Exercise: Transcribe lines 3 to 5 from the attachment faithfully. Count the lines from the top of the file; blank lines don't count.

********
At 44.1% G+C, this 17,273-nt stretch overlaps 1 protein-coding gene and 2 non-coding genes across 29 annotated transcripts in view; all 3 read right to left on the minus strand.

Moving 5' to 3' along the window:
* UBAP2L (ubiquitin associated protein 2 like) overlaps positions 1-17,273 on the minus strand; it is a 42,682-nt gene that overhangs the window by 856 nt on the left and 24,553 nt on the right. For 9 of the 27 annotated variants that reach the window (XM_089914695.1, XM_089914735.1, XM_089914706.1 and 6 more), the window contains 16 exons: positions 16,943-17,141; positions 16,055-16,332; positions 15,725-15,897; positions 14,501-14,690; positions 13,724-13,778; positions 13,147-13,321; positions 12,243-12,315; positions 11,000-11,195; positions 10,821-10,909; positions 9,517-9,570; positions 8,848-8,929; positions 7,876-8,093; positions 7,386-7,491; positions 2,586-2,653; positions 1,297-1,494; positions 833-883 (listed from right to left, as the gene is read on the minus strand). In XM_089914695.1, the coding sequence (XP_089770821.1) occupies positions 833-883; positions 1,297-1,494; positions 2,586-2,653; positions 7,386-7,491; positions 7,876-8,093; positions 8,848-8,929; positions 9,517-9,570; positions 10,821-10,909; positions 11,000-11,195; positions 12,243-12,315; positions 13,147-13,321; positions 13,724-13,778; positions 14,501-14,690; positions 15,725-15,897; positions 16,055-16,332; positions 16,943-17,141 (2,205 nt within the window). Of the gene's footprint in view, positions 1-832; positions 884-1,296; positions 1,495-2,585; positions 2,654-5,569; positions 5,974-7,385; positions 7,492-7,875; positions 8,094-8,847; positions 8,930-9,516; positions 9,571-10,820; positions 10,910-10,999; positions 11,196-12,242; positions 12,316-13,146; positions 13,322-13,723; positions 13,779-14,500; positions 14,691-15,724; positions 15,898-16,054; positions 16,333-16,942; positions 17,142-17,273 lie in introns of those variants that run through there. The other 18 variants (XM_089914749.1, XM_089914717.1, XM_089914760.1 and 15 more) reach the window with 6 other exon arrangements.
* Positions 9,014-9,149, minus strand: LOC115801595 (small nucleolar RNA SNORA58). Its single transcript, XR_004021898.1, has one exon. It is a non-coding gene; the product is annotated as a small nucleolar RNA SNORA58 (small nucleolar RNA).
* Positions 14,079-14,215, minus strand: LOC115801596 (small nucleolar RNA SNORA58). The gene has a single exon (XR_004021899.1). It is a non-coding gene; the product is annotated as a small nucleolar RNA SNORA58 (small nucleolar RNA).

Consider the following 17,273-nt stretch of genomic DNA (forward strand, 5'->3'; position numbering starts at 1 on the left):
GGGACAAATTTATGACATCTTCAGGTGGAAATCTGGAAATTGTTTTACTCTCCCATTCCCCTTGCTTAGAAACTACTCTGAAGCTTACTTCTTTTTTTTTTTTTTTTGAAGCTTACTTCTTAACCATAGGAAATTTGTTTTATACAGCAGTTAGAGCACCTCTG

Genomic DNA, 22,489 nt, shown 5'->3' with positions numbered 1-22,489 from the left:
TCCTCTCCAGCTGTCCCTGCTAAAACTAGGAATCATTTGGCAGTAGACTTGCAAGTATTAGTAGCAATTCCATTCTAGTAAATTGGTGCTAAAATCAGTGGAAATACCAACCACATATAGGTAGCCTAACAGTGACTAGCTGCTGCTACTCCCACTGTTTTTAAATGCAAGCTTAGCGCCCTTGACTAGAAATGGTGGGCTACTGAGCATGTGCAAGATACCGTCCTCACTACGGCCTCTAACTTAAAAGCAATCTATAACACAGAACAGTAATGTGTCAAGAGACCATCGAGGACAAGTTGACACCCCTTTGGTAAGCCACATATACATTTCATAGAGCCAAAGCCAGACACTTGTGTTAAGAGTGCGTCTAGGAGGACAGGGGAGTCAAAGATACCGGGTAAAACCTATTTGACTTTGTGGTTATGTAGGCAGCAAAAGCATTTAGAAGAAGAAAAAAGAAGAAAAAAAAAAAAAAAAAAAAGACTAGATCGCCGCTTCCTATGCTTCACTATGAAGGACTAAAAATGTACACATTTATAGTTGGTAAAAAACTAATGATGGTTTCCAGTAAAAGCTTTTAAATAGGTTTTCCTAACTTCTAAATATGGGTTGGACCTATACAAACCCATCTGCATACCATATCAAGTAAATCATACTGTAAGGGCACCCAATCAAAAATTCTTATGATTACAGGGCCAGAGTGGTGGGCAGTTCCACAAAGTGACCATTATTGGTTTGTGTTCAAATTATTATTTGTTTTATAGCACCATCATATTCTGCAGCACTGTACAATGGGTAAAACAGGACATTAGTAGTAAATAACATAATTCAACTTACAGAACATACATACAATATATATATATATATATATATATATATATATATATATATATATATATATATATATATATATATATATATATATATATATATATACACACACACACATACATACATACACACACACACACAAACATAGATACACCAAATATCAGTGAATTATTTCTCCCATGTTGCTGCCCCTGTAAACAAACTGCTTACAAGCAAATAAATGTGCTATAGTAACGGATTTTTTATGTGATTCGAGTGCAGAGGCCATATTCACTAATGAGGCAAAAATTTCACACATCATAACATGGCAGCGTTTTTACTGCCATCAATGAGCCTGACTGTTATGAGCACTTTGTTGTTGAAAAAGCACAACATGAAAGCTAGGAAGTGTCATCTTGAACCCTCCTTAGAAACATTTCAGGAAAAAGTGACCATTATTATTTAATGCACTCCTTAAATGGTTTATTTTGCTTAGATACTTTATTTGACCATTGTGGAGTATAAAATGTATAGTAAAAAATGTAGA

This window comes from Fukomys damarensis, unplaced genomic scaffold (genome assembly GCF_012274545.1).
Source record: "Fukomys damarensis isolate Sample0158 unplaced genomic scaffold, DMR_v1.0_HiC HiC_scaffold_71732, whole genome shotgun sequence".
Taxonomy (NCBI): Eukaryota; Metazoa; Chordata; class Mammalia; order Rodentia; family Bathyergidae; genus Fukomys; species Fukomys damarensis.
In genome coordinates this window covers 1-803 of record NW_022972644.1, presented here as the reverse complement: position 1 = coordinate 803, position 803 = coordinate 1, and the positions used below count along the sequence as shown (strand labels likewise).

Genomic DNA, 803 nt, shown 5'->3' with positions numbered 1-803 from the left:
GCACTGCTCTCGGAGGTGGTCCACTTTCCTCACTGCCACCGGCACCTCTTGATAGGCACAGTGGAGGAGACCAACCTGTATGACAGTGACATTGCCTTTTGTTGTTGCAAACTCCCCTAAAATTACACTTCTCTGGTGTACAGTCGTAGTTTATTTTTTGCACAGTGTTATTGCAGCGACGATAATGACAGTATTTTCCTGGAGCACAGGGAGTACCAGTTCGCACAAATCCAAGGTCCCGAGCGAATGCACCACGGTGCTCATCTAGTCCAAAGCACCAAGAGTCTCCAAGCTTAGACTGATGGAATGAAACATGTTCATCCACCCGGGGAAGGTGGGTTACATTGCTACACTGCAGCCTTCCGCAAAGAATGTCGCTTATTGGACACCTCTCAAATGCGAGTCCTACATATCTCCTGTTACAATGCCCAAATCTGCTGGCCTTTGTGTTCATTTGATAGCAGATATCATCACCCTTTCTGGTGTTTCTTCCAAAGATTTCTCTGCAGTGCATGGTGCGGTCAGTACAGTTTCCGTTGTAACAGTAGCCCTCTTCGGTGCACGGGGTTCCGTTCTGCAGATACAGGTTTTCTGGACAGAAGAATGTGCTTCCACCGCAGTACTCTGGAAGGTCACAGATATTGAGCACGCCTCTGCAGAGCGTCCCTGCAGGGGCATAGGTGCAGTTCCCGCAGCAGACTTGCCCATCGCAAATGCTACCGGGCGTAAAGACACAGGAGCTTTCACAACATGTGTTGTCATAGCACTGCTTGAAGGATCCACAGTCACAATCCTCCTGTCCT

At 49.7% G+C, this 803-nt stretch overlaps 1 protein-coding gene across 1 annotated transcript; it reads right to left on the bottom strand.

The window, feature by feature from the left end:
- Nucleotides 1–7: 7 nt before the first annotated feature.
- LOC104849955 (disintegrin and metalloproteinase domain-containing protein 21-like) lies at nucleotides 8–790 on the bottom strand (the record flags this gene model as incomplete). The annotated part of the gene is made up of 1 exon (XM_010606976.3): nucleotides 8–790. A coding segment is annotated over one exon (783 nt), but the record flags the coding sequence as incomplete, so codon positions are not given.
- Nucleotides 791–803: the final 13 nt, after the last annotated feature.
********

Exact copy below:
* UBAP2L (ubiquitin associated protein 2 like) overlaps positions 1-17,273 on the minus strand; it is a 42,682-nt gene that overhangs the window by 856 nt on the left and 24,553 nt on the right. For 9 of the 27 annotated variants that reach the window (XM_089914695.1, XM_089914735.1, XM_089914706.1 and 6 more), the window contains 16 exons: positions 16,943-17,141; positions 16,055-16,332; positions 15,725-15,897; positions 14,501-14,690; positions 13,724-13,778; positions 13,147-13,321; positions 12,243-12,315; positions 11,000-11,195; positions 10,821-10,909; positions 9,517-9,570; positions 8,848-8,929; positions 7,876-8,093; positions 7,386-7,491; positions 2,586-2,653; positions 1,297-1,494; positions 833-883 (listed from right to left, as the gene is read on the minus strand). In XM_089914695.1, the coding sequence (XP_089770821.1) occupies positions 833-883; positions 1,297-1,494; positions 2,586-2,653; positions 7,386-7,491; positions 7,876-8,093; positions 8,848-8,929; positions 9,517-9,570; positions 10,821-10,909; positions 11,000-11,195; positions 12,243-12,315; positions 13,147-13,321; positions 13,724-13,778; positions 14,501-14,690; positions 15,725-15,897; positions 16,055-16,332; positions 16,943-17,141 (2,205 nt within the window). Of the gene's footprint in view, positions 1-832; positions 884-1,296; positions 1,495-2,585; positions 2,654-5,569; positions 5,974-7,385; positions 7,492-7,875; positions 8,094-8,847; positions 8,930-9,516; positions 9,571-10,820; positions 10,910-10,999; positions 11,196-12,242; positions 12,316-13,146; positions 13,322-13,723; positions 13,779-14,500; positions 14,691-15,724; positions 15,898-16,054; positions 16,333-16,942; positions 17,142-17,273 lie in introns of those variants that run through there. The other 18 variants (XM_089914749.1, XM_089914717.1, XM_089914760.1 and 15 more) reach the window with 6 other exon arrangements.
* Positions 9,014-9,149, minus strand: LOC115801595 (small nucleolar RNA SNORA58). Its single transcript, XR_004021898.1, has one exon. It is a non-coding gene; the product is annotated as a small nucleolar RNA SNORA58 (small nucleolar RNA).
* Positions 14,079-14,215, minus strand: LOC115801596 (small nucleolar RNA SNORA58). The gene has a single exon (XR_004021899.1). It is a non-coding gene; the product is annotated as a small nucleolar RNA SNORA58 (small nucleolar RNA).